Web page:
Wednesday, April 05, 2006

How to buy an HD TV

For some of us, the imminent arrival of high definition broadcasts promises to change the way we watch TV with far clearer images and sound than anything we’ve ever seen before. But the birth of this new technology coughs up new considerations for when you’re buying a new TV.

To receive HDTV (whether it's via cable or satellite), you’ll need a modern digital display adorned with an ‘HD Ready’ badge. This ensures that it will support a minimum widescreen resolution in various HD formats and boast the required compatible connectivity.

But what else do you need to know?

1. Size Matters
Ultimately, screen size is dictated by the size of your lounge, but it can also determine the type of TV technology you go for. Generally, smaller screen sizes between 15 and 32 inches are the domain of LCD, with anything above that moving you into plasma territory.

LCD Plus Points: High resolutions; bright, vivid colours; lower power consumption
LCD Minus Points: Low contrast; bleached blacks; restricted viewing angle; dead pixels

Plasma Plus Points: Improved contrast; deep blacks; wider, natural colour range; smoother movement
Plasma Minus Points: Digital artifacts; dead pixels; screen burn

2. Talkin’ About A Resolution
A screen’s resolution is the maximum number of pixels that it can display. Generally, the higher the resolution the better as more pixels are used to create enhanced detail and definition.

At the moment standard definition (SD) broadcasts use only 576 vertical picture lines of resolution. But Sky’s high definition service, which arrives this year, will initially use 720p (progressive) lines and 1080i (interlaced) lines. To receive HDTV you’ll need a 720p screen, that is to say, one with a minimum XGA native resolution of 1280 x 720 pixels.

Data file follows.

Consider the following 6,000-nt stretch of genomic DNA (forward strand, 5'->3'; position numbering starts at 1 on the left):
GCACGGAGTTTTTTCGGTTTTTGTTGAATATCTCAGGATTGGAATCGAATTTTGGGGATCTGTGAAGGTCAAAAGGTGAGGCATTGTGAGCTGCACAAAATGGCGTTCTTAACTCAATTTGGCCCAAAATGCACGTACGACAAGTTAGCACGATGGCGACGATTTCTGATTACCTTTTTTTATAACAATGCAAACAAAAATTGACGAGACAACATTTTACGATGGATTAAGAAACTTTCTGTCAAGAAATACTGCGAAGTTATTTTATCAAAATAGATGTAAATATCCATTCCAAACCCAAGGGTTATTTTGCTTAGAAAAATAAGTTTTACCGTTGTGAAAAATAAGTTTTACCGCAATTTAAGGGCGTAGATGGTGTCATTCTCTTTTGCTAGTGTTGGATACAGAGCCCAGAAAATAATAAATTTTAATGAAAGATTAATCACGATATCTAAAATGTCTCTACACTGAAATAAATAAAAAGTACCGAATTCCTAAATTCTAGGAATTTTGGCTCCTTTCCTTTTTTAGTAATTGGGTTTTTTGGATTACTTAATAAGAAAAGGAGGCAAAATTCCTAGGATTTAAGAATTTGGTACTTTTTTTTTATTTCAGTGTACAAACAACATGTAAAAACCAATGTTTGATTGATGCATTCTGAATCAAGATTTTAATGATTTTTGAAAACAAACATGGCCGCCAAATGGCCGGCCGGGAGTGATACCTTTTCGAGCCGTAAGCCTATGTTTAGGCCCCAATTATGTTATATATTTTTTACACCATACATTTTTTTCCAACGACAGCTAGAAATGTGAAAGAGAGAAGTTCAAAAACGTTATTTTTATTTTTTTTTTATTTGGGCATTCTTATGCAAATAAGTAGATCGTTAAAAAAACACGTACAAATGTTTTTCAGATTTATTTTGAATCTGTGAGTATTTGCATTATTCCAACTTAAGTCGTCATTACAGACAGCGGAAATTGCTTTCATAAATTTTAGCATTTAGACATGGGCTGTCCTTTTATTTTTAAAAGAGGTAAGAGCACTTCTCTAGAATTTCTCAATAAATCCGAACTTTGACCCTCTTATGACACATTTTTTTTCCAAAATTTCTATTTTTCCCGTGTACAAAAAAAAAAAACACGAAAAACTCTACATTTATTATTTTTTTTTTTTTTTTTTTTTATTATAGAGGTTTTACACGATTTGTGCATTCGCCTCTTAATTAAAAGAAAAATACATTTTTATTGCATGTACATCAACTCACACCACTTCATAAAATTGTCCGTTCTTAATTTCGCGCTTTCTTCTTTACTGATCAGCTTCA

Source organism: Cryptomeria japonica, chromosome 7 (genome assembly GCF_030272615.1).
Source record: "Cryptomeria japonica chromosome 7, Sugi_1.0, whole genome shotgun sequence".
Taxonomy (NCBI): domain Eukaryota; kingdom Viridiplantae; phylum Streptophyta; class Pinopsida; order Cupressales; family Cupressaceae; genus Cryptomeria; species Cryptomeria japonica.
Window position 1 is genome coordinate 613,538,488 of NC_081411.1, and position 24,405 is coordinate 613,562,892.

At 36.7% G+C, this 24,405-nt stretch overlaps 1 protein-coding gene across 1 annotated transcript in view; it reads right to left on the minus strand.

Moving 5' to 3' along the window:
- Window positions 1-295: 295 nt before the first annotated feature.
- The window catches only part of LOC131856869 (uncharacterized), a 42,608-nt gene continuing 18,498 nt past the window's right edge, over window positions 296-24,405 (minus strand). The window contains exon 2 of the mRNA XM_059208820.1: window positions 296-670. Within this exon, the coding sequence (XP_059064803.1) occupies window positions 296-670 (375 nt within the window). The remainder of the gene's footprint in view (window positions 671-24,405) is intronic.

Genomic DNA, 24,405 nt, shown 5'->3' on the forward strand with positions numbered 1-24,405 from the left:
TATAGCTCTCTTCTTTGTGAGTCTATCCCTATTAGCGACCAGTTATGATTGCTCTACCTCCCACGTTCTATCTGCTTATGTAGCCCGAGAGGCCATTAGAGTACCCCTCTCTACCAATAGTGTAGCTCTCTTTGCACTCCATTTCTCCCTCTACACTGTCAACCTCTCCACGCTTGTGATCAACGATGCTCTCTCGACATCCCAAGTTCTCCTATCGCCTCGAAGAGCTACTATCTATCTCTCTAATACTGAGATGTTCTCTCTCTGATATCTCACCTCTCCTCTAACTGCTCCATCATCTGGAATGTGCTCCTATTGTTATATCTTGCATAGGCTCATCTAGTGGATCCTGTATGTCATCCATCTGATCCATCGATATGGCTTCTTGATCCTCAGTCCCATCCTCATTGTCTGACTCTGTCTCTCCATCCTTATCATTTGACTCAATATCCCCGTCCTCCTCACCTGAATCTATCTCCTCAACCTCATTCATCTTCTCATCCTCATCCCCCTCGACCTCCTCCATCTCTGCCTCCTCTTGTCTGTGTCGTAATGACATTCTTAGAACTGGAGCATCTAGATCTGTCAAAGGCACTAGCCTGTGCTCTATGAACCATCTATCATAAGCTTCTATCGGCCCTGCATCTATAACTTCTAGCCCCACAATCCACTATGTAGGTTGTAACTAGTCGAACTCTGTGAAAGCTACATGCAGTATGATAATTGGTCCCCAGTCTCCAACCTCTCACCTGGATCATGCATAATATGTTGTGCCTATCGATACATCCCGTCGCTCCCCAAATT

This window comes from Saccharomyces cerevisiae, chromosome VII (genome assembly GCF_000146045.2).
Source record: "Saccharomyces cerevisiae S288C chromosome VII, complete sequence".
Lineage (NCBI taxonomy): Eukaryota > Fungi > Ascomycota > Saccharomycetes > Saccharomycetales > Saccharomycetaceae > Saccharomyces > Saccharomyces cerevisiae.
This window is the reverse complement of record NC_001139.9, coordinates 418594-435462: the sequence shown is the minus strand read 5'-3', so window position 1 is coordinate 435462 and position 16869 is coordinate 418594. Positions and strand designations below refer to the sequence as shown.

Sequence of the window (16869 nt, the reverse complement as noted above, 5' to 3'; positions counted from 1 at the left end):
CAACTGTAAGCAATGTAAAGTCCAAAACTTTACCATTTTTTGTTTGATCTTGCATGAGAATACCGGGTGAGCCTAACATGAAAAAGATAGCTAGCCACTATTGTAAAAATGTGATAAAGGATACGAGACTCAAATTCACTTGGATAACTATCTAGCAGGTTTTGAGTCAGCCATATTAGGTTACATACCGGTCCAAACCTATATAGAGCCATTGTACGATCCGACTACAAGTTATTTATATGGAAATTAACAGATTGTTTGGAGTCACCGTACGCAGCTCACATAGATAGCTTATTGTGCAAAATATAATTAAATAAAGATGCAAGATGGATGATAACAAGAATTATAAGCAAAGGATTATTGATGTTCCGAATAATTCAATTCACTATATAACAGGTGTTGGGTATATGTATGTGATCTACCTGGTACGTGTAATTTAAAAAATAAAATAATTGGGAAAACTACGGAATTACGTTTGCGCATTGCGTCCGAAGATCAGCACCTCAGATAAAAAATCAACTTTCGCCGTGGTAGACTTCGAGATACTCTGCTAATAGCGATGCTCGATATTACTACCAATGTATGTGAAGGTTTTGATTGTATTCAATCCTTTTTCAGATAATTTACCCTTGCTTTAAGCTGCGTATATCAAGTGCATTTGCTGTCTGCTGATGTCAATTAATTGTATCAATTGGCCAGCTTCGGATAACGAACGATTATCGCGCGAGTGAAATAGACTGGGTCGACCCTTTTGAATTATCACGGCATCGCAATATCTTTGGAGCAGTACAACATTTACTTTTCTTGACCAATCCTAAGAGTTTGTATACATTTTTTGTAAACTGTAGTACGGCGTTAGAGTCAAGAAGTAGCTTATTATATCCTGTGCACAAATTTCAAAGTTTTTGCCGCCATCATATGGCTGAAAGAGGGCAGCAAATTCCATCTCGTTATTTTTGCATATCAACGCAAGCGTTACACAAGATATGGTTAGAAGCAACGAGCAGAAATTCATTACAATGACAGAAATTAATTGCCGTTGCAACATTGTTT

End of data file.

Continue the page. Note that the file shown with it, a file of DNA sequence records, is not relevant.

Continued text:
And if you really want to future proof your set, even higher – preferably 1920 x 1080 and above. This will allow you to watch existing high-definition formats as well as preparing you for the advent of the next generation format 1080p – although it is isn’t expected for a while so it’s hardly a deal sealer.

3. Contrasting fortunes
The contrast ratio is the difference between the brightest whites and the darkest blacks in the picture. Screens with higher contrasts expose more subtle colours, detail and perspective as well as coping with bright light levels.

Contrast ratios vary wildly and are often inflated by over-eager manufacturers using different means of measurement. Try and choose the highest your budget will allow but if you can, compare screens side-by-side – poor contrast pictures reveal grey blotches where blacks should be.

4. Get Connected
Finally, you’ll need to ensure your TV is equipped with all the connections you’ll need. Check out the number of RGB enabled Scart sockets, which carry uncompromised signals unlike standard Scarts. And component inputs will allow you to employ progressive scan video from a compatible DVD player.

Although you can use analogue component inputs, to receive HDTV broadcasts, you’ll need a screen with HDCP-compliant digital inputs. Direct digital connections like HDMI and DVI also enhance image quality as there’s no need for any analogue conversion, which produces a purer signal.

Given the choice, HDMI looks destined to be the AV input choice of the future and it also carries multi-channel sound signals. Both connections are compatible with each other using, often expensive adapter cables. If you want to watch high definition quality films using a digitally equipped DVD player look for a screen with two HDMI inputs to save you from constantly switching between a single input.

5. The buyer's check-list
  • Screen Size: 15-32 inches (LCD) ; 36-65+ inches (Plasma)
  • Resolution: 1280 x 720 (720p,1080i) ; 1920 x 1080 (1080p) - LCDs have higher resolutions.
  • Contrast ratio: the higher the better (but watch out for inflated claims). Plasmas have better contrast ratios.
  • Connections: RGB enabled Scarts, component inputs for progressive scan DVD, HDMI (or DVI) for high-definition (preferably two), VGA inputs for PC and gaming.
  • Anything else: Style & build quality, sound performance, integrated digital tuner, integrated picture processing

Richard Arrowsmith


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